Design Elements in Bonsai Trees

Slanting Bonsai Tree with a Weathered Look

Photos of Bonsai Trees at San Diego's Japanese Friendship Garden,  via It's a Jungle Out There
Photos of Bonsai Trees at San Diego's Japanese Friendship Garden, via It's a Jungle Out There | Source

Design Elements in Bonsai Trees

The ancient art of bonsai cultivation has been honed over centuries by creative gardeners in Japan and China. The bonsai gardener applies knowledge of plants and human design elements in harmony with nature to grow a living tree in miniature form, to create the impression of space and serenity in a tiny landscape. In this way, bonsai allows even a small urban home to contain an impression of harmony with nature and an illusion of space. Some artists have even gone further and produced award winning sculptures based on bonsai.


Some Interesting and Imaginative Bonsai Landscapes

Formal Styles in Bonsai Design

Throughout the history of bonsai, stylistic preferences have varied from grotesquely unrealistic to naturalistic. Over time, certain traditional styles and formal classifications have emerged, based on standard characteristics such as the overall height of the tree and the line and angle of the trunk.

For example, the Formal Upright (chokkan) style requires the tree to have a perfectly straight, upright trunk, whereas the Informal Upright (moyogi) style allows a curve or gentle slant in the trunk. In comparison, a more pronounced slant is required for the slanting (shakan) style, with the apex of the trunk no longer being over the base. A cascade (kengai) style tree, curves downwards, out and below the upper rim of the pot, while a semi-cascade (han-kengai) style curves up and then down, but to a lesser extent, without going lower than the pot it is planted in. The hub page on bonsai styles gives more detailed examples of formal bonsai styles, with photos.

Bonsai trees are also categorized by size, ranging from miniature trees at less than six inches tall, through small and medium size ranges to large trees (for bonsai!) at over 24 inches tall. Size categories are often listed as a key feature of bonsai trees for sale.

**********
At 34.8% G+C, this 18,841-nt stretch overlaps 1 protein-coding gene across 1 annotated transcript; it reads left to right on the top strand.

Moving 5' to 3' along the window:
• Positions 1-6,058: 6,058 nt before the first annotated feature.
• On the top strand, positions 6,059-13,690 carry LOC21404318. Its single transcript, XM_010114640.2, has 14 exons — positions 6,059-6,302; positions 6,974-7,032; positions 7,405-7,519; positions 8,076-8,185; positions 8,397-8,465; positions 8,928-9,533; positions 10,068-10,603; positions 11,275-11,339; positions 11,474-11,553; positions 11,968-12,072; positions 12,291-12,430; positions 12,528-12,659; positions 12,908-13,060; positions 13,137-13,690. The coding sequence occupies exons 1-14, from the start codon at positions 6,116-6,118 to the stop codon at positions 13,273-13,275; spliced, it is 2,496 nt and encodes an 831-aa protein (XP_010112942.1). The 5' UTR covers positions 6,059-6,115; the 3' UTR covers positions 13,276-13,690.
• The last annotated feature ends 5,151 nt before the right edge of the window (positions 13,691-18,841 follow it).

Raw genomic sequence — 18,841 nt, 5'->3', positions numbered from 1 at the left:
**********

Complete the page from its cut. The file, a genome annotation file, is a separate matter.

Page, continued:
A walk in a bonsai garden, featuring many beautiful and well cared for bonsai trees

Design in Bonsai Care and Planting

Traditionally, bonsai trees are planted in odd numbers, and grown with an overall shape that suggests asymmetrical balance, such as a scalene triangle. To create an impression of perspective, the trunk should ideally taper in width as it gets taller, and grow to a height of approximately six times the width at its base.

Bonsai kits usually include a suitable pot, whose color should harmonize with the bark and leaf colors of your bonsai tree species. Obviously, all trees are different, and so some will have brighter colored leaves, or more tonal contrast between the leaves and the bark. For an extra dash of bright color, you might prefer flowering bonsai trees, some of which can be in flower many times a year if you're lucky.

The texture of the bark should also be considered as a design element, as some species have textured bark that is better for creating the impression of age and maturity that is prized in bonsai specimens.

If you're not purchasing a mature bonsai tree or growing one from a kit, you can read 'Starting a Bonsai', which discusses growing one from cuttings.

The art of the bonsai gardener is to create a design that unifies all these visual elements for a harmonious natural appearance and a serene effect.Some beautiful examples can be seen in San Diego's Japanese Friendship Garden (see below), or click to find your nearest bonsai society.

Bonsai Miniature Forest

Photos of Bonsai Trees at San Diego's Japanese Friendship Garden, via It's a Jungle Out There
Photos of Bonsai Trees at San Diego's Japanese Friendship Garden, via It's a Jungle Out There

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